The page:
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Punch, or the London Charivari, Volume 103, September 17, 1892   By:

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VOL. 103

SEPTEMBER 17, 1892



Exceedingly kind and flattering of MAX MÜLLER! "I hope there are but few here present who have never enjoyed the privilege of listening to Mr. GLADSTONE." Ha! ha! He little thought there was one there who had not "enjoyed that privilege." Have enjoyed most privileges in my time, but never that of "hearing myself as others hear me" more or less. "Unavoidable absence of Mr. GLADSTONE!" Ho! ho! Then my disguise was perfect. Get myself up as a Liberal Unionist, with wig and eye glass. Not likely anybody would recognise me in that rig.

Rather enjoyed myself and my paper, "Phoenician Elements in the Homeric Poems." Most seductive title! Such a popular touch about it! Think I shall have it printed as a "leaflet" for distribution among Workmen's Clubs and Radical Associations. Might conciliate those well meaning but illogical Eight Hour Men. Wonder if KEIRHARDIE would like a copy. What more nicely calculated to cheer the scant leisure of Labour?

Funny to hear my own sinuous sentences coming back to me from mouth of another. Not quite sure MAX is so "fascinating in his voice, and so persuasive in his delivery" as but no matter. Can't say as MAX did "I felt myself carried away, and convinced almost against my will." Not at all! Wonder what he meant by that? Why "against his will"? That's what Liberal Unionists, and other preposterous and illogical opponents of mine say in House, when they compliment me on my "eloquence," and then vote against me! Absurd! Wish they'd drop their compliments and vote straight.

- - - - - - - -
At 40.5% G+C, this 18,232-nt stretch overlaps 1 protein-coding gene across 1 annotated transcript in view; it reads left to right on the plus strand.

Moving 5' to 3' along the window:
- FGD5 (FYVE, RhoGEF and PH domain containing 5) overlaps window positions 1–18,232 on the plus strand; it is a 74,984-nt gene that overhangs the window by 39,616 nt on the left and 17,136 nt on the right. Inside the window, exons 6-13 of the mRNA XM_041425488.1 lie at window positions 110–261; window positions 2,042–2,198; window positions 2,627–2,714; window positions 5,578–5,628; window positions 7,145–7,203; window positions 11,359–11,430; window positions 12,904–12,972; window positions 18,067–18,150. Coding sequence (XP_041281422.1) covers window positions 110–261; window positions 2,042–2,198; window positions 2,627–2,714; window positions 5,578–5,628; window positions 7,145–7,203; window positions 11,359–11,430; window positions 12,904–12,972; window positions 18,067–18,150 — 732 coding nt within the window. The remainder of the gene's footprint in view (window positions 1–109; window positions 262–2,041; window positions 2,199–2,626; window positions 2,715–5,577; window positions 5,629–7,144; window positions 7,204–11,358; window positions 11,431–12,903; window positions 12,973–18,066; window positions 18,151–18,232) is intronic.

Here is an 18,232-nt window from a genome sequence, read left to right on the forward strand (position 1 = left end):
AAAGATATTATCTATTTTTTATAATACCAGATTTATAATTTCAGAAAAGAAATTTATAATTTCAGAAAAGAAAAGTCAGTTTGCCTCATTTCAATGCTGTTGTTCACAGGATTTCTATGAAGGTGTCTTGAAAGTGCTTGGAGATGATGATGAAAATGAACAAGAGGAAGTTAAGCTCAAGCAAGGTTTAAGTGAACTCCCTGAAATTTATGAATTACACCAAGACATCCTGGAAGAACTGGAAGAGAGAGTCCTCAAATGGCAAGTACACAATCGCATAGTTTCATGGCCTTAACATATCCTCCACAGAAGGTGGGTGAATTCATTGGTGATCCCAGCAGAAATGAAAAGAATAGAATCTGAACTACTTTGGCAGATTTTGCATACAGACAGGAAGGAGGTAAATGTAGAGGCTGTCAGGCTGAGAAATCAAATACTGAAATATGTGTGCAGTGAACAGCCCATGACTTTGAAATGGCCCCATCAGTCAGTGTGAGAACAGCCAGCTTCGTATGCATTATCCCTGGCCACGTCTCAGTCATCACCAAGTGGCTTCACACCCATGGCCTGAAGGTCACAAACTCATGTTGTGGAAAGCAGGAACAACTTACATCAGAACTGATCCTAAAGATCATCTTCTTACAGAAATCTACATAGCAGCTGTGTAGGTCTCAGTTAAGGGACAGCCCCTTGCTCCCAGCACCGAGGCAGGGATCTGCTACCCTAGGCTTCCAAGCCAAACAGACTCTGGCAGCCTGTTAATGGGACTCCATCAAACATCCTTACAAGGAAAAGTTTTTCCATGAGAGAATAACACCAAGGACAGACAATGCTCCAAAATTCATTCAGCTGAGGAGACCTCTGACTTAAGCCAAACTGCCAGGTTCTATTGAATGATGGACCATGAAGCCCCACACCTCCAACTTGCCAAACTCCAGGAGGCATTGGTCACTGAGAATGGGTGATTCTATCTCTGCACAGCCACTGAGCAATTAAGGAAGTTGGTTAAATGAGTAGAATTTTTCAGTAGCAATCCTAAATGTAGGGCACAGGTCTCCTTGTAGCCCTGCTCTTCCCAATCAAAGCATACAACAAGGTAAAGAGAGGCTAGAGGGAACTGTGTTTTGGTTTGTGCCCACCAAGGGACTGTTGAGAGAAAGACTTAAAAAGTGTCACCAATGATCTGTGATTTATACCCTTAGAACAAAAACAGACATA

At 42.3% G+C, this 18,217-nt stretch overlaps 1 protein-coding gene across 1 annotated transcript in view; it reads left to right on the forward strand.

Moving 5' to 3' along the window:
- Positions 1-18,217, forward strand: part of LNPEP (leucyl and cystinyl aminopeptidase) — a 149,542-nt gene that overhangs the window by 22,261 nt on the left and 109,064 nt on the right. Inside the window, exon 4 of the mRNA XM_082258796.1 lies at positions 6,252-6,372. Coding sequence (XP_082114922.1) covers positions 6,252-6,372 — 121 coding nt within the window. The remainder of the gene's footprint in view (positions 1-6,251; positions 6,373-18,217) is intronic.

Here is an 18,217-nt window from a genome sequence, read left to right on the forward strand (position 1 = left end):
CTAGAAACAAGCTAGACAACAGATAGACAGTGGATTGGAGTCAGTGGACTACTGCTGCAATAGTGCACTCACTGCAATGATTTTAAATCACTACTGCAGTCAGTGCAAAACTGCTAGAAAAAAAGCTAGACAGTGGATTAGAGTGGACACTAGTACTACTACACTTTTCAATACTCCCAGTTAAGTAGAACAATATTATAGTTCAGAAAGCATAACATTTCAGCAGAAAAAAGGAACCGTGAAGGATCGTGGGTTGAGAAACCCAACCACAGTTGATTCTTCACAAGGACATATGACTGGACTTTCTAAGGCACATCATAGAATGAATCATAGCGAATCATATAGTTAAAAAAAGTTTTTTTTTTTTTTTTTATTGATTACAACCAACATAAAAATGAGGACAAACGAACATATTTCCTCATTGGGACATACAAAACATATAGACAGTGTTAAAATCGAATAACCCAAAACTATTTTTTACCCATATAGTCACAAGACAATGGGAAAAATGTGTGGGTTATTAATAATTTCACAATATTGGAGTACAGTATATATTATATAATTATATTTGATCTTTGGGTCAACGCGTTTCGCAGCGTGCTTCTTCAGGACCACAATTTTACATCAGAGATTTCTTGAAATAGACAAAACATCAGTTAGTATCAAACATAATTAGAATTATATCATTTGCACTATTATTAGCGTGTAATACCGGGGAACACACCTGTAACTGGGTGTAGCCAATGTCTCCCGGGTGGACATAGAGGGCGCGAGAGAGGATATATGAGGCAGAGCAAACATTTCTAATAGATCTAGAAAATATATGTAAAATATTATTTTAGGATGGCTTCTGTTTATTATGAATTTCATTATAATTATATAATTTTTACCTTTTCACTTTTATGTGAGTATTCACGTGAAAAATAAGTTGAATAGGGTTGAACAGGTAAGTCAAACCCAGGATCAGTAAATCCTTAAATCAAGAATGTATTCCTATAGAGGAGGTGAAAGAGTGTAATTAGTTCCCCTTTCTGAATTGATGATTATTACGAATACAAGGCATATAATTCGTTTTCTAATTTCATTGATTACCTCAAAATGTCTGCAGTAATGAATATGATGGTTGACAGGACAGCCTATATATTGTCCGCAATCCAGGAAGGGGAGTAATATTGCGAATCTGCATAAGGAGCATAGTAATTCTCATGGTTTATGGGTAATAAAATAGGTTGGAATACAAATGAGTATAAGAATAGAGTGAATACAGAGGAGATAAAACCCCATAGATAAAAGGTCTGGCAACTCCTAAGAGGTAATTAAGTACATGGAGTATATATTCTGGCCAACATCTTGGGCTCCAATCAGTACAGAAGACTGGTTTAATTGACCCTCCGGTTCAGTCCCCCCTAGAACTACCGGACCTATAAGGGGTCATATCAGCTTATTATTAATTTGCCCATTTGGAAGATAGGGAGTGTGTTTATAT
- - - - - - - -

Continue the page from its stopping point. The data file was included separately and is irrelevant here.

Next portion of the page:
"Small and exotic contribution" to Oriental Congress! Neat description of paper running to nearly four columns of Times . "Intense sentiment of nationality, which led the Greeks of later days to covet the title of Autochthones." Wonder if that reminded MAX, or anyone else, of another race with "an intense sentiment of nationality," and a passionate love of the land from which they sprang. Wonder whether, if Nationalists were to call themselves "Auctochthones" instead of Home Rulers, we should get along better? Must consult JUSTIN on this point. Should have to teach some of them to pronounce their new name, though. "Autochthones," spoken in wrath, with a rich brogue, after dinner, would, I should think, beat Phillippopolis, or "Ri' l'il, ti' li'l Isl'l" hollow.

Anax andron , too, might be useful. Say, as substitute for that everlasting G.O.M., of which I admit I'm heartily sick, Lord of Men! Not King of Men, of course. LABBY might kick at latter. "Nothing can be simpler than the meaning of the two words." Exactly. Must get HARCOURT to popularise these. Applied to AGAMEMNON. Why not to "strong men" who live after AGAMEMNON? "Evidence from extraneous sources of connection between title of Anax andron and great Egyptian Empire." Aha! I may yet have to play the Anax andron in Egypt as before. Allegory I mean Anax andron on banks of Nile! Good and not a Malapropism, whatever WOLSELEY may say. "Title of Anax andron descendible" (good word, "descendible") "from father to son, and accorded in the poems to personages altogether secondary, viz. , EUMELOS and EUPHETES." Wonder what my EUMELOS HERBERT will say to that!

Enjoyed it much whilst MAX was "mouthing out" (as Mrs. BROWNING says) my eulogy of that man of "Phoenician stamp," the "universal ODYSSEUS," who expressed the many sided, the all accomplished man; the polutropos , the polumetis , the tlemon , the polutlas , the polumekanos , the poikilometis , the poluphron , the daïphron , the talasiphron. (What a peck of p's!) In battle never foiled! In council supreme! His oratory like the snow flakes of the winter storm. Superbly representative Phoenician! "But over and above this universality of ODYSSEUS in the arts of life, he bears the Phoenician stamp in what may be termed his craft." Aha! The "Old Parliamentary Hand" of his period plainly... Continue reading book >>

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